Troubling Method is constructed as a dialogue between the three authors, focusing on their work as qualitative, narrative researchers. The authors revisit six previously published works in which they grapple with the contradictions and ironies of engaging in pragmatist, critical, feminist qualitative research. After a lengthy introduction which problematizes "method", the book is divided into three sections, each with two chapters that are bracketed by an introduction to the issues discussed in the chapters and then a "dialogue interlude" in which the authors deliberate what makes possible the questions they are raising about method and narrative research. The three sections attend to the central premises of "narrative research as being": 1) relationships 2) listening and 3) unknowing.

Troubling Method is ideal for introductory or advanced courses in qualitative research, narrative inquiry, educational research, and those aimed at employing critical theories in qualitative and narrative inquiry.

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Edited by Dorothy Price, Madhu Krishnan and Rhian Atkin

Transnational Cultures promotes enquiry into the cultural products of transnationalism with a particular focus on the visual arts, literature, music, performance, cinema and new media. With the growth of diasporic communities, migratory crossings and virtual exchange, cultural production beyond, across and traversing borders has become an increasing focus of scholarship within historical, contemporary and comparative contexts. Concepts of nationhood are increasingly understood as a limiting and limited way of understanding culture, as artists, writers, filmmakers and intellectuals produce multilingual or translingual texts, collaborate and communicate across national borders, and redefine and reject the national in favour of the global and/or the postnational.

This series encourages new work that investigates how a transnational lens might transform existing understandings of art and culture produced in any period or location. What broader flows of knowledge, capital and power mark the cultural crossings that appear and reappear in pre-modern, modern and contemporary social formations? How do the cultural products of transnationalism trouble existing narratives of the nation-state? How do transnational cultures interact with and become absorbed by local, indigenous and national narratives? Topics may include the production and consumption of culture across borders; mutual exchange of ideas, objects and practices as a result of exile, migration and displacement; the role of social media, blogging, reality television and digital gaming in transnational dialogue. The series strives to offer a renewed understanding of the networks of cultural exchange, transmission and translation that have helped to produce and disseminate aesthetic ideas across different continents and centuries.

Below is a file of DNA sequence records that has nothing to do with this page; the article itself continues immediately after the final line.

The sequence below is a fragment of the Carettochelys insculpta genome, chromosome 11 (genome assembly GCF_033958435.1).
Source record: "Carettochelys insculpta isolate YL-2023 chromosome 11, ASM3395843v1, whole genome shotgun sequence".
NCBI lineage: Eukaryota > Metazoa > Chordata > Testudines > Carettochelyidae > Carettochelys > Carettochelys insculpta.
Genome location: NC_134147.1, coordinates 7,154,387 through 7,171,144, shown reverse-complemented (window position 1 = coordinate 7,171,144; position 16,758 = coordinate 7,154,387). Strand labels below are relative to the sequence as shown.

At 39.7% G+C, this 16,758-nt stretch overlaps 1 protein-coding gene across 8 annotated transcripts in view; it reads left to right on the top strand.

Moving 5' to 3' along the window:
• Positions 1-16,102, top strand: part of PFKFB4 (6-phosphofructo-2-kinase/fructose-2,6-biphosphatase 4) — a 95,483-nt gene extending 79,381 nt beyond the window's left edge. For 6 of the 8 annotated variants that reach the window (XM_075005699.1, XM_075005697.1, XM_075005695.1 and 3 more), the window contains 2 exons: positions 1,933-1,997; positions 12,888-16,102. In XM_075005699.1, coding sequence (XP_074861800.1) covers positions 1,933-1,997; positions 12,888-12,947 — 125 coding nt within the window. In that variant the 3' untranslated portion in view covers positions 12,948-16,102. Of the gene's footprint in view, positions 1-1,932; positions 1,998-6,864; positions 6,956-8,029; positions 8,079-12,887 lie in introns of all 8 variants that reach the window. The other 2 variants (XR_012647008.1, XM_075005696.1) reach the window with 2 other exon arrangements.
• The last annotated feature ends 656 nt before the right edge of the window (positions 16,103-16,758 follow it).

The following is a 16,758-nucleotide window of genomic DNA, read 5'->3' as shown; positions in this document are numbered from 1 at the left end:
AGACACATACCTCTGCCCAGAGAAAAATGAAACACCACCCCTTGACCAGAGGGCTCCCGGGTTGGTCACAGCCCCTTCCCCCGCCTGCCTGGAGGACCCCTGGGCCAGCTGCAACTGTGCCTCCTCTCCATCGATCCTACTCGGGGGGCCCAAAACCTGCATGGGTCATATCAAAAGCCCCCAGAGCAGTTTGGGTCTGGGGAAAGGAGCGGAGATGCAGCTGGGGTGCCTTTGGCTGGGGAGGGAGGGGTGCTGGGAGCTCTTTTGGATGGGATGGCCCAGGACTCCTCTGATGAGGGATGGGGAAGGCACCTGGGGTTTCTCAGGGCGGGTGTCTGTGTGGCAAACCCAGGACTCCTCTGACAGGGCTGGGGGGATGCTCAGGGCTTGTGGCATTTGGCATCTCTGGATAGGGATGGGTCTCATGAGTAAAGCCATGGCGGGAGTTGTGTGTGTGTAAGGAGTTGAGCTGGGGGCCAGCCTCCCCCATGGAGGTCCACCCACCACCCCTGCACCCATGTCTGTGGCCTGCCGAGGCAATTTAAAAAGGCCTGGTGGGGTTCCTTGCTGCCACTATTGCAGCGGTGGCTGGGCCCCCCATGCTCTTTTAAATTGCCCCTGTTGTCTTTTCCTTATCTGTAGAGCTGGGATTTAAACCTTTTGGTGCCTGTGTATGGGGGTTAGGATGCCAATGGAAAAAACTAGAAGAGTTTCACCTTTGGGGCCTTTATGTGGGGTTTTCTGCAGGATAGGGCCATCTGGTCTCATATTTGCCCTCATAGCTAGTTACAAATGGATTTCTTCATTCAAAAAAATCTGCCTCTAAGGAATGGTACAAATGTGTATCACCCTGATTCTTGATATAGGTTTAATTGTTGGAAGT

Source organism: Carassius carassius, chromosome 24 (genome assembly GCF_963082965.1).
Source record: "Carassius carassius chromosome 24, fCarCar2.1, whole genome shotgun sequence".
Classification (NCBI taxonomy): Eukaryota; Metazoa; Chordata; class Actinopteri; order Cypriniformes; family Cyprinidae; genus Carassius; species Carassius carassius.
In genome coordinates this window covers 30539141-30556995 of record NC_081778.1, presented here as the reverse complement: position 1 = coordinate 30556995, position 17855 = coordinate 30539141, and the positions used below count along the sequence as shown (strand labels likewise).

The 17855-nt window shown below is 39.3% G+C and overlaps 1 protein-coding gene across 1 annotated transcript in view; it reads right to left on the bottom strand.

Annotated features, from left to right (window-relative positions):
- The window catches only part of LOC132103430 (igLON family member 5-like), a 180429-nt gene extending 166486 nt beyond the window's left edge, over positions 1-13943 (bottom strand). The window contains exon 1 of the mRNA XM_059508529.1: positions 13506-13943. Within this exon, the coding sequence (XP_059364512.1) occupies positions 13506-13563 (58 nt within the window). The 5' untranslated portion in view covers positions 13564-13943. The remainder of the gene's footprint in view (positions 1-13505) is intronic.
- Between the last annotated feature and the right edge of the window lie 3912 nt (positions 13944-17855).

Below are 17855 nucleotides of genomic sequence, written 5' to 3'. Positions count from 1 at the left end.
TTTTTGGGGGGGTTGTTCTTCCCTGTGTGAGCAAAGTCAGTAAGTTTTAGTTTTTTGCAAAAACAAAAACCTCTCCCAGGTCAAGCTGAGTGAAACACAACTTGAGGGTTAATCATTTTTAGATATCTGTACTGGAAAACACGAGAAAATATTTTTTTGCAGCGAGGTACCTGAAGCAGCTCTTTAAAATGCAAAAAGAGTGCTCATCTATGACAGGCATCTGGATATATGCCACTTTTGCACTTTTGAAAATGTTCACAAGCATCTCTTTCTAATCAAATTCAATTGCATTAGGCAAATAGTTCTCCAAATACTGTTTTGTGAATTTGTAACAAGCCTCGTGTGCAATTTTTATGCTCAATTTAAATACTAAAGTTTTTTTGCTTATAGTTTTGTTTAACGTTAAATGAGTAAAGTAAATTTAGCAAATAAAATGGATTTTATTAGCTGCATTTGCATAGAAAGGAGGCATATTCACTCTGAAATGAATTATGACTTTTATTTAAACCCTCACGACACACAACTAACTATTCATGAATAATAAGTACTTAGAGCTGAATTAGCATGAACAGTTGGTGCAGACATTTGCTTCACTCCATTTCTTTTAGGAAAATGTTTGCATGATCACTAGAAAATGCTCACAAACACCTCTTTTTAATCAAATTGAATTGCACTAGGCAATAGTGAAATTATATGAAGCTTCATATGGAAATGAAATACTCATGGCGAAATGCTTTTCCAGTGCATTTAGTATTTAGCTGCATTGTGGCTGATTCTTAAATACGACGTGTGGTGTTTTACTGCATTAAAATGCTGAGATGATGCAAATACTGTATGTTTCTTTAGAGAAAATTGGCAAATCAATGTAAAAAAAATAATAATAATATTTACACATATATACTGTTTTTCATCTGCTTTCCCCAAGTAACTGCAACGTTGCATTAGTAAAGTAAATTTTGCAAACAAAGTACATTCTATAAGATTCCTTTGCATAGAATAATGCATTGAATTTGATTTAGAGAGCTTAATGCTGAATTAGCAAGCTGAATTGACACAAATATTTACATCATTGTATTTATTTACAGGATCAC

Proposals for monographs and edited collections are welcome. All proposals and manuscripts will be peer reviewed. The main language of publication is English.


Editorial Advisory Board: Shakuntala Banaji (London School of Economics), Helena Buescu (Lisboa), Deborah Cherry (TrAIN, London), Harry Garuba (Cape Town), Richard Hibbitt (Leeds), Maria Koundoura (Emerson), Vijay Kumar Tadakamalla (Osmania, India), Bénédicte Ledent (Liège), Su Lin Lewis (Bristol), Oiyan Liu (Hong Kong), Churnjeet Mahn (Surrey), Jacqueline Maingard (Bristol), Ulrika Maude (Bristol), Stephen Morton (Southampton), Christopher Ouma (Cape Town), James Procter (Newcastle), Mark Sabine (Nottingham), Lisa Shaw (Liverpool), Siobhán Shilton (Bristol), Catherine Speck (Adelaide), Toshio Watanabe (TrAIN, London), Adam Watt (Exeter)